Royal.io is doing more interesting things with NFTs than your average monkey. The company is attaching NFTs to songs that give you not just bragging rights, but also a percentage of the streaming royalties for that song.
In this post, I cover:
- What is the Nas Rare NFT?
- What are the terms of the NFT royalty agreement?
- How do you get paid for your royalties?
- What’s the upside for royal.io and Nas?
- What is the estimated range of royalties value of Nas Rare NFT?
- What other value is there to the Nas Rare NFT?
- How does the Nas Rare NFT compare to the Ultra Black NFT?
- Am I buying?
What is the Nas Rare NFT?
I listen to Nas pretty much every day right now, since I love his Grammy-nominated King’s Disease 2 album (released in August 2021), and Nas overall shows up the most of any rapper on my Rap GOAT Spotify playlist. Rare, with nearly 11M plays on Spotify, is the most popular track on King’s Disease 2.
The Nas Rare NFT drop will give up to 1,110 people a legally binding percentage ownership in the royalties to this hit song, along with some other concrete and ephemeral benefits I’ll touch on below.
What are the terms of the NFT royalty agreement?
The terms of the NFT (see Legal link here), most importantly, give the buyer a percentage of the streaming royalties for the song. Depending on the level purchased from royal.io, a buyer can own 0.0133% (Gold), .0658% (Platinum), or 1.5789% (Diamond) of the streaming royalties.
This ownership, importantly, doesn’t include any other royalties or rights, such as the right to use the song’s name, Nas’s image, or stuff like mechanical royalties that might be earned from the song being sampled or monies earned from the song being sold in other ways like as individual recordings.
How do you get paid for your royalties?
Quoting the contract, “the Streaming Royalty Share will be paid or claimable in the form of USDC on Polygon.” USDC (USD Coin) is a stablecoin pegged to the US dollar, which means you should always be able to exchange a USD Coin for a dollar, assuming nothing disrupts the consortium that manages the value of the coin, nor the Ethereum cryptocurrency that Polygon/USDC runs on.
The contract also has provisions to let Nas/Royal update the terms, worded to say those changes should be beneficial to the owner of the NFTs… presumably to deal with needing to change using the various infrastructure as time wears on and startups and cryptocurrencies rise and fall.
What’s the upside for royal.io and Nas?
Assuming all tokens advertised are sold, royal.io will produce revenue of $369K for Rare, and $137K for Ultra Black.
Venture capitalists seem to find this model interesting, as the startup has raised $71M dollars, most recently $55M in November 22, from crypto-bull Andreesen Horowitz. Also notably, Nas himself invested in that funding round, so he has other interest in this NFT drop besides whatever (unknown to me) revenue split there is between royal.io and Nas.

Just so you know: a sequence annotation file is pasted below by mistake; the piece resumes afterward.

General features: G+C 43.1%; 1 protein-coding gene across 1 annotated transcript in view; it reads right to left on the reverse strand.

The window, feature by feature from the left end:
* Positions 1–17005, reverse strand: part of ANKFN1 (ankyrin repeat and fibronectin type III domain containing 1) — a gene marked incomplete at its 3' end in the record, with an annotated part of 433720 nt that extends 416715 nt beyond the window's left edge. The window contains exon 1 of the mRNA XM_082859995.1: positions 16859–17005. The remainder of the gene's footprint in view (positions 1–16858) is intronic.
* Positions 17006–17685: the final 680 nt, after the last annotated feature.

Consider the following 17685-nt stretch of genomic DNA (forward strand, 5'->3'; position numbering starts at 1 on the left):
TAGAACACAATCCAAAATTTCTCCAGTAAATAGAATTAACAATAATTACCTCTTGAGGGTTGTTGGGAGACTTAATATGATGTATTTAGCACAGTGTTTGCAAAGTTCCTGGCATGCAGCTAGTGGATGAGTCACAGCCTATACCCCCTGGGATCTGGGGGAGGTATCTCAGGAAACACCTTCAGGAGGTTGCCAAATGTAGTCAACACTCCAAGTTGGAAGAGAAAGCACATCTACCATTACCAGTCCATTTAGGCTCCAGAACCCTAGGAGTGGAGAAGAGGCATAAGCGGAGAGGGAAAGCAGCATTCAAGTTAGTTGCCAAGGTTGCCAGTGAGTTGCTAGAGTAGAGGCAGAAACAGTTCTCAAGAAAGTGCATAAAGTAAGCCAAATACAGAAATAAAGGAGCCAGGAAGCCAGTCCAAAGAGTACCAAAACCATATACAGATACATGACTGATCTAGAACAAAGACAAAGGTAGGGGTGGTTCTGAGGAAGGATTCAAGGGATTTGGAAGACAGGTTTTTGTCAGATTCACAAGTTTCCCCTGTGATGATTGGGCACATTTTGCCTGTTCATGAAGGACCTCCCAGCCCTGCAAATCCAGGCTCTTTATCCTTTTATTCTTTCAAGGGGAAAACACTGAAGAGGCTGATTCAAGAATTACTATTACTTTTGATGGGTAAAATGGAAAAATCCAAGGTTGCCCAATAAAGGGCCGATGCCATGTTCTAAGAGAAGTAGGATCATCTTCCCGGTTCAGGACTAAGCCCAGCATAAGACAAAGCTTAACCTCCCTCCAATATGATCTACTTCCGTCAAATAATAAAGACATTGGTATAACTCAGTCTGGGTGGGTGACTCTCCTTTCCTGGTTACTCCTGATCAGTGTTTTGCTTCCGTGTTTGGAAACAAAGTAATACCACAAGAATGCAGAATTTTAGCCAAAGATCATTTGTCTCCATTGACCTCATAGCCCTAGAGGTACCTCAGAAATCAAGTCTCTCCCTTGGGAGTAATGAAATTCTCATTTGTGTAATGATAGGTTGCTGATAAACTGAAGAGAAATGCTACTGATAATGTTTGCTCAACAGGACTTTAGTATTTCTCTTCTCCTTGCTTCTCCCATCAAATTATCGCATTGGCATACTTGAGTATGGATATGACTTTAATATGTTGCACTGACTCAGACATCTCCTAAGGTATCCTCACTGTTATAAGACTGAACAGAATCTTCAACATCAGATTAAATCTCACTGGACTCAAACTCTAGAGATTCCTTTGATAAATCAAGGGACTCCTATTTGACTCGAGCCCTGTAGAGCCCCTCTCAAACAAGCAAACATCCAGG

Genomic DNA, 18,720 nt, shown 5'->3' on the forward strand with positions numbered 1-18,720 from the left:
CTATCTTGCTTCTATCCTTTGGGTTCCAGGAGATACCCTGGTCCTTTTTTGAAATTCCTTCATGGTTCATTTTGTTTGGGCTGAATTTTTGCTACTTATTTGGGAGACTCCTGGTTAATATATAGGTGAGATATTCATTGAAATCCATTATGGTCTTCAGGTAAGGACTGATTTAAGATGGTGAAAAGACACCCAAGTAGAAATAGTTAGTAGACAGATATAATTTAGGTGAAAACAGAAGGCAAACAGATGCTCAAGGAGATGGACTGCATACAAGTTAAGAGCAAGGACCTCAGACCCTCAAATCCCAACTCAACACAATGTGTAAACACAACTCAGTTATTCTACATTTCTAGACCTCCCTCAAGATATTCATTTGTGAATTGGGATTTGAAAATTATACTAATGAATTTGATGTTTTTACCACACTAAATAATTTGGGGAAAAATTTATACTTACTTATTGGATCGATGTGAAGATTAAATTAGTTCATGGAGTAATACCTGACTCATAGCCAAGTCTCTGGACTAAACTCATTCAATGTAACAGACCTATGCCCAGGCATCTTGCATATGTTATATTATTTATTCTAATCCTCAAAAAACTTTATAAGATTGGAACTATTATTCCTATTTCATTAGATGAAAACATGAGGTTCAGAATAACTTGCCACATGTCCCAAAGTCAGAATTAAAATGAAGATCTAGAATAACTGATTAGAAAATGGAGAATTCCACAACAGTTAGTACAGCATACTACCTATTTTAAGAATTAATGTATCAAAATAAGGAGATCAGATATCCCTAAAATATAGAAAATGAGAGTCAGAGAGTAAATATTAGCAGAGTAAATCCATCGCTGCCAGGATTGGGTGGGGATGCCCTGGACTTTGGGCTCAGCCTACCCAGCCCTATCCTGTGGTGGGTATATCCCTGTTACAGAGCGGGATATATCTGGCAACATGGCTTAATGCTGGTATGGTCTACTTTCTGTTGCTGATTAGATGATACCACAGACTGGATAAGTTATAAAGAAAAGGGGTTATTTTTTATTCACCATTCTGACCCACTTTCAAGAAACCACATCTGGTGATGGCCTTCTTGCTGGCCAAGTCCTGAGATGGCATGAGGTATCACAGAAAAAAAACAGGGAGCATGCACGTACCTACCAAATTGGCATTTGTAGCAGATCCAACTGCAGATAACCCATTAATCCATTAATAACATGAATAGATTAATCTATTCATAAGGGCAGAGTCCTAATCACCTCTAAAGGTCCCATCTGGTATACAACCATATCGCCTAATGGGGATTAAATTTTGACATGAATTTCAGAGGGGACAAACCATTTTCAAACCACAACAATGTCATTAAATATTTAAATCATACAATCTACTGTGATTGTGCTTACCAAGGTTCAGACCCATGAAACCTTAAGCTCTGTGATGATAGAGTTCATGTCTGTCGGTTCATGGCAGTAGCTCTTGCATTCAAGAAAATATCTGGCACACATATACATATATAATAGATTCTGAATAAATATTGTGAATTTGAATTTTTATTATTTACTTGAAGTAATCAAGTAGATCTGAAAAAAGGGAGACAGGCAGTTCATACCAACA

What is the estimated range of royalties value of Nas Rare NFT?
Based on my back of the spreadsheet calculations, the value of the remaining streams for the song Rare are worth as much as $1.7M, and as little as $224K. For the high end estimate, the ROI for the NFT purchases is a win at about 4.5X, and for the low end it’s a loss at about .6X.
My model is based on analyzing how many plays Rare has had on Spotify to date, and extrapolating how many future plays it might have, plus extrapolating what the number and value of plays are on non-Spotify platforms (e.g. Apple, Amazon, etc).
A big assumption in my estimate is around what percent of plays the song has already experienced. If you assume Rare will eventually be as popular as Nas’s hit songs N.Y. State of Mind and If I Ruled the World (those songs have ~160M plays on Spotify vs Rare’s current 10M), then you get the high end. If you assume Rare will be as popular as a mediocre performer from Nas’s greatest hits (such as Got Ur Self a Gun, Made You Look, or I Can), then you get the low end with about 20M additional Spotify plays projected, for a total of 30M.
What other value is there to the Nas Rare NFT?
Besides the explicit value of the royalties (discounted by whatever you think the platform risk might be related to the crypto platforms and contractual legal stuff underlying the deal), you might also see value in the extras detailed in the drop page, including things like concert tickets and a video call with Nas’s acclaimed producer Hit-Boy.
In addition, there might be collectibility value to the token… whatever added premium that could be derived from fans wanting to own these tokens, or business interests wanting to consolidate ownership of Nas catalog rights. There is some precedent for the collectibility of music.
How does the Nas Rare NFT compare to the Ultra Black NFT?
I think the ROI per dollar spent could theoretically be very similar for the two NFTs, because while Ultra Black is a much less popular song, it’s also priced at close to 1/3rd of the Rare NFT. So if you do the same analysis on both, you find their range of returns to be similar.
On the other hand, I think the chance that Rare is one of Nas’s outlier songs with hundreds of millions of plays is much higher, so I think Rare is a better buy. It’s accrued more plays in a much shorter amount of time, plus I like the song more, and I think it has more pop appeal.
Am I buying?
Well, I’m going to give it a shot. I plan to attempt to buy a Rare NFT when it drops. And we’ll see if I am one of the first suckers to click through. Why:
- I love Nas yo!
- It might be a good investment if you buy my analysis
- It’d be neat to be part of history if this is actually going to be a thing
Thanks to @lacker for giving this a read before publication.